We are not intelligence officers
The prime minister’s parliamentary group meeting yesterday was fierce. He gave us a good dressing-down, all of those writers, including me, who had said, “If only there was no ban… If there were no bans on Nevruz celebrations, then the celebrations would have been held without conflict, as happened in previous years.”
I don’t know about others, but those who approached this subject from that angle did not deserve such harsh criticism.
The prime minister said this, in a nutshell: Our intelligence officers determined that the Nevruz celebrations were to be transformed into demonstrations against the arrests of members of the Kurdistan Communities Union (KCK), the alleged urban wing of the outlawed Kurdistan Workers’ Party (PKK). That’s why we put the ban in place.
That’s possible. However, we are not from the intelligence agency. We do not receive this kind of information. Government agencies did not provide any information either. Then the prime minister went on to say, “It is those columnists who are waiting for an invitation from Kandil or İmralı who are criticizing us.”
No one deserved this.
We could discuss the ban. The prime minister may be right. But journalists -- however wrong they may be -- have a right to express their opinions. These opinions may be based on insufficient information, but there is one thing that must known: Journalists are not civil servants, and they do not have to harmonize with government policies.
Let public opinion assess journalists. If a journalist writes something wrong, let the public dole out his punishment. I watched Ayşenur Arslan’s show Medya Mahallesi (Media Neighborhood) with astonishment last Wednesday. The consensus was as though it is a journalist’s responsibility to closely monitor the state’s opinions and write accordingly.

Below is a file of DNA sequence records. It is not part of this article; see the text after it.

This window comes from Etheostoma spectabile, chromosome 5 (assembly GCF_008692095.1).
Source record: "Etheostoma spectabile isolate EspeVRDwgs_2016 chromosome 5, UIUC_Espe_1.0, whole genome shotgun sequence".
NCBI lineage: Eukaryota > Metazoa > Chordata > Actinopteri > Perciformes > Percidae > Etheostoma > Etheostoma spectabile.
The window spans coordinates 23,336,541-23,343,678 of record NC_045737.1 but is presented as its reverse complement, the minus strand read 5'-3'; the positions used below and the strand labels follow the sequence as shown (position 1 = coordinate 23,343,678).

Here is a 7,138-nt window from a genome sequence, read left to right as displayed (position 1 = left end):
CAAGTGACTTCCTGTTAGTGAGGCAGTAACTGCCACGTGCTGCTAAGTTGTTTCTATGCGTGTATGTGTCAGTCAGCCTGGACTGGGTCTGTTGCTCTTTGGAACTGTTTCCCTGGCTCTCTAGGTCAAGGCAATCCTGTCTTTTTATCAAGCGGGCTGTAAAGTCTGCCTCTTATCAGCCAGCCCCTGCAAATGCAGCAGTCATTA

Not even close.
The state should inform journalists, but it should not interfere with their evaluations after that. Just the opposite happens here in our country. You have to side with the state.
I have always rejected state journalism. You are now seeing the state journalists of the Feb. 28 era. Unfortunately, now, the government journalists of the present era have begun to emerge. With all due respect to the prime minister, I have never been a “state” or “government” journalist and I never will be.
Who are we playing with?
Let me introduce them first and foremost: The UEFA is The Union of European Football Associations, and it organizes the UEFA European Football Championship. This organization provides huge income and prestige to football clubs. This body decides who participates in championship competitions, under what conditions. The UEFA is an independent body. No country, prime minister or president can interfere with its affairs. No one can influence it.
Michel Platini is the current UEFA president, and he is responsible for implementing the organization’s rules and resolutions. He has an exceptionally principled character; he does not compromise his principles. He has no prejudice against Turkey; on the contrary, he has a lot of sympathy.
The UEFA and the International Federation Association Football (FIFA) decided to adopt a zero-tolerance policy on three issues: match-fixing and illegal betting, racism and fair play. On these three topics, no one is concerned about a court decision or any concrete evidence. If it is suspected that a club or its administrators are involved in match-fixing or racist behavior, and if that suspicion is held to be sufficient, then the football federation of that team’s country must act immediately and assign its disciplinary council to investigate the incident and impose the necessary penalties.